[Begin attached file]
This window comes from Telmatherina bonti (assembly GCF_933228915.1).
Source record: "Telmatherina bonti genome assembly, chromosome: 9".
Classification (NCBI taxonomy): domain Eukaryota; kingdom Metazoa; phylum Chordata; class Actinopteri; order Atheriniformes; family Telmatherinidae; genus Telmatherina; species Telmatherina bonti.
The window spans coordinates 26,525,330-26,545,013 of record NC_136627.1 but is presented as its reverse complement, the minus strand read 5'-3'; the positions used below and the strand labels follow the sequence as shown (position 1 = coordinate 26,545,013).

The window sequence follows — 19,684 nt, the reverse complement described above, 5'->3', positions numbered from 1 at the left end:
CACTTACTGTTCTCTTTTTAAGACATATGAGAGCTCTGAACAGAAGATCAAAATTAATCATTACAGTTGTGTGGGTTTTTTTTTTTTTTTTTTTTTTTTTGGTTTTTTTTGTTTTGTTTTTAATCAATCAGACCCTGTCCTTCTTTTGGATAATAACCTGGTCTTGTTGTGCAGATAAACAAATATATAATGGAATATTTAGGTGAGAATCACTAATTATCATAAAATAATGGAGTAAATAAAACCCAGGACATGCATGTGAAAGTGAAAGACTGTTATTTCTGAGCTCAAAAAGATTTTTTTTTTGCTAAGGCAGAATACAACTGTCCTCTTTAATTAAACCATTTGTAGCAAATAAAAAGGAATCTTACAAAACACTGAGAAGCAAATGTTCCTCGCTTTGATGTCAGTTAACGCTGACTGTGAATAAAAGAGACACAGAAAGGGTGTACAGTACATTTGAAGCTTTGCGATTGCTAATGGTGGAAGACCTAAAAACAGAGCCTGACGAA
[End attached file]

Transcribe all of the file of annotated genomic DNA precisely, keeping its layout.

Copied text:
This window comes from Telmatherina bonti (assembly GCF_933228915.1).
Source record: "Telmatherina bonti genome assembly, chromosome: 9".
Classification (NCBI taxonomy): domain Eukaryota; kingdom Metazoa; phylum Chordata; class Actinopteri; order Atheriniformes; family Telmatherinidae; genus Telmatherina; species Telmatherina bonti.
The window spans coordinates 26,525,330-26,545,013 of record NC_136627.1 but is presented as its reverse complement, the minus strand read 5'-3'; the positions used below and the strand labels follow the sequence as shown (position 1 = coordinate 26,545,013).

The window sequence follows — 19,684 nt, the reverse complement described above, 5'->3', positions numbered from 1 at the left end:
CACTTACTGTTCTCTTTTTAAGACATATGAGAGCTCTGAACAGAAGATCAAAATTAATCATTACAGTTGTGTGGGTTTTTTTTTTTTTTTTTTTTTTTTTGGTTTTTTTTGTTTTGTTTTTAATCAATCAGACCCTGTCCTTCTTTTGGATAATAACCTGGTCTTGTTGTGCAGATAAACAAATATATAATGGAATATTTAGGTGAGAATCACTAATTATCATAAAATAATGGAGTAAATAAAACCCAGGACATGCATGTGAAAGTGAAAGACTGTTATTTCTGAGCTCAAAAAGATTTTTTTTTTGCTAAGGCAGAATACAACTGTCCTCTTTAATTAAACCATTTGTAGCAAATAAAAAGGAATCTTACAAAACACTGAGAAGCAAATGTTCCTCGCTTTGATGTCAGTTAACGCTGACTGTGAATAAAAGAGACACAGAAAGGGTGTACAGTACATTTGAAGCTTTGCGATTGCTAATGGTGGAAGACCTAAAAACAGAGCCTGACGAA